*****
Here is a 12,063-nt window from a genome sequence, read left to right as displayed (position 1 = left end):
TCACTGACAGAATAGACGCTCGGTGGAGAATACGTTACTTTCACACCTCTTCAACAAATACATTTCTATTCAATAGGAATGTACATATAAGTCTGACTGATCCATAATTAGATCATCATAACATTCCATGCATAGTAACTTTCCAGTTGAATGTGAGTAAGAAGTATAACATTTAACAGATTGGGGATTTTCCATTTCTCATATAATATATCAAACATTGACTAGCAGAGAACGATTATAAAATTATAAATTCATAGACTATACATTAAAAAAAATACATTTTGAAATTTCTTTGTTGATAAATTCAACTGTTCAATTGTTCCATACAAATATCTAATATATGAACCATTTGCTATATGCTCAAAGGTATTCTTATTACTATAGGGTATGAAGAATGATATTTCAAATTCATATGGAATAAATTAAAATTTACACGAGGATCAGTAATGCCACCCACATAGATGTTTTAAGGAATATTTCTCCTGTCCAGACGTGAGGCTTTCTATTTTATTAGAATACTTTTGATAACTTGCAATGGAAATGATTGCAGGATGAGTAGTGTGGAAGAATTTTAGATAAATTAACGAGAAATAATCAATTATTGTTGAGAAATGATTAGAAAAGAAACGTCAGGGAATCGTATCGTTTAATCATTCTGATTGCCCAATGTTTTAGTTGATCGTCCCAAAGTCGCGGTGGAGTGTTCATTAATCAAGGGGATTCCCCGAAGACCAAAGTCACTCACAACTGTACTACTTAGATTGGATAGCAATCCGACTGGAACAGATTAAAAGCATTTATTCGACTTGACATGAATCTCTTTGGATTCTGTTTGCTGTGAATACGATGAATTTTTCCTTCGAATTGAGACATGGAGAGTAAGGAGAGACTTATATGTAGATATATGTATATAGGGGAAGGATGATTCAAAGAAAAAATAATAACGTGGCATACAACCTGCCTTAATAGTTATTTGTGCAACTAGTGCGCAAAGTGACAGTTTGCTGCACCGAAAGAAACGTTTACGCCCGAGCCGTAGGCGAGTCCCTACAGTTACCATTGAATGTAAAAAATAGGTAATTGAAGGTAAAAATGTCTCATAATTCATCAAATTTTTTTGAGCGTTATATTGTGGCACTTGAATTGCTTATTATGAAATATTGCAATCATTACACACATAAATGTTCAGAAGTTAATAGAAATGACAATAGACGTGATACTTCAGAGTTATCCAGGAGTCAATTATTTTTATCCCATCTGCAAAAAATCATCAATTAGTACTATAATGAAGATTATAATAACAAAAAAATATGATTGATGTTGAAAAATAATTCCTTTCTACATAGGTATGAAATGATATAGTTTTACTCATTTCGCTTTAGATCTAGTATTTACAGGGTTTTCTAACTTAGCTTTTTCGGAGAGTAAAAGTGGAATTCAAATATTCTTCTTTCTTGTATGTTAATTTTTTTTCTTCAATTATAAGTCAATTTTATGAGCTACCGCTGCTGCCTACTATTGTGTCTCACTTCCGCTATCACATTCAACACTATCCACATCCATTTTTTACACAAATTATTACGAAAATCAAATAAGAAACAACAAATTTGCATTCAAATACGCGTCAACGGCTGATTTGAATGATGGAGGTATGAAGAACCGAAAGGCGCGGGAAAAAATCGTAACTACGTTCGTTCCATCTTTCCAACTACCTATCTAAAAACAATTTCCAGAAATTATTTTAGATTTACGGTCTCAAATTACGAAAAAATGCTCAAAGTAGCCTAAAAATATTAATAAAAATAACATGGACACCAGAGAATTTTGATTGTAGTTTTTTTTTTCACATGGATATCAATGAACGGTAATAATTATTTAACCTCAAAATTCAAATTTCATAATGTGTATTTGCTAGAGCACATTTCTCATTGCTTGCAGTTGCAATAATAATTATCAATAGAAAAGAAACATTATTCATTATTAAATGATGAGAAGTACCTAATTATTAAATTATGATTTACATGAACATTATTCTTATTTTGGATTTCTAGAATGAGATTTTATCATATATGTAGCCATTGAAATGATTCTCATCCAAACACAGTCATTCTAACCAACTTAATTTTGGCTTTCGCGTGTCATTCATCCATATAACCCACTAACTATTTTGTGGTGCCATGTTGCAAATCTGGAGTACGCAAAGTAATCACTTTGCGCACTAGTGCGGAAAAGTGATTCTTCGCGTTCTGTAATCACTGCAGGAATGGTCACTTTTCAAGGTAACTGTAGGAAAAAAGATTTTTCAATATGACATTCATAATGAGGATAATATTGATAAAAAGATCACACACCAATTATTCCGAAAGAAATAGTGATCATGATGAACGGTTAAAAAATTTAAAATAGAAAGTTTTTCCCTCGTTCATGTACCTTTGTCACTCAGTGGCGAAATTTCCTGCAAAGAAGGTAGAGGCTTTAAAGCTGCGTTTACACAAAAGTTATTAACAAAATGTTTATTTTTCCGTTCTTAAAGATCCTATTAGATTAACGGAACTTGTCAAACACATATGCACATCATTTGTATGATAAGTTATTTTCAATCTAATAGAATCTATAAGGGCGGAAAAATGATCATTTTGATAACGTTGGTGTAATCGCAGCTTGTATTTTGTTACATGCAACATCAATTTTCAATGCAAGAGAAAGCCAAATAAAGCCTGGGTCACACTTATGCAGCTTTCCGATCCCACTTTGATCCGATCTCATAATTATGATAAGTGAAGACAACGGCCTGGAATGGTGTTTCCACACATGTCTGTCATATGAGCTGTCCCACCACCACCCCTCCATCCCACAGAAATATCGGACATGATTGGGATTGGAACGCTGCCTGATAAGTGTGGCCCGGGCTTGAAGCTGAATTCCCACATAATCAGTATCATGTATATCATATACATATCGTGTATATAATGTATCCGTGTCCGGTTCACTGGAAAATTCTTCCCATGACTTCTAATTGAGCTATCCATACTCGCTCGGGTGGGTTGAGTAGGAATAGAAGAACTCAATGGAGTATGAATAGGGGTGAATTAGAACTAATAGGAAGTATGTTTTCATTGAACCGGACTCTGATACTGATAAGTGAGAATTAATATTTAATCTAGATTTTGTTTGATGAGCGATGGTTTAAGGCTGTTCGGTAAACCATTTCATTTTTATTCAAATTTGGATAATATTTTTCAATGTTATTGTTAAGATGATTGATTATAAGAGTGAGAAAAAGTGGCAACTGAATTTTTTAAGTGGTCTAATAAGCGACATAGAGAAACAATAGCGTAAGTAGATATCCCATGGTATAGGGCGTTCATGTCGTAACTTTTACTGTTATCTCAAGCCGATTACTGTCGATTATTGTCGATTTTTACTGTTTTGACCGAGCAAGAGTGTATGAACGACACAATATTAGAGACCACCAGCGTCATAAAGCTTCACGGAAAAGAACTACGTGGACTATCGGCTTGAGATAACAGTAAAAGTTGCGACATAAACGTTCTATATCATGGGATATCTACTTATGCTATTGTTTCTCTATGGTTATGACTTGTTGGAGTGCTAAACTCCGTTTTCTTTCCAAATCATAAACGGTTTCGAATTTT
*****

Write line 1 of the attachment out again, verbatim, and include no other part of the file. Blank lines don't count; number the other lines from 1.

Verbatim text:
Here is a 12,063-nt window from a genome sequence, read left to right as displayed (position 1 = left end):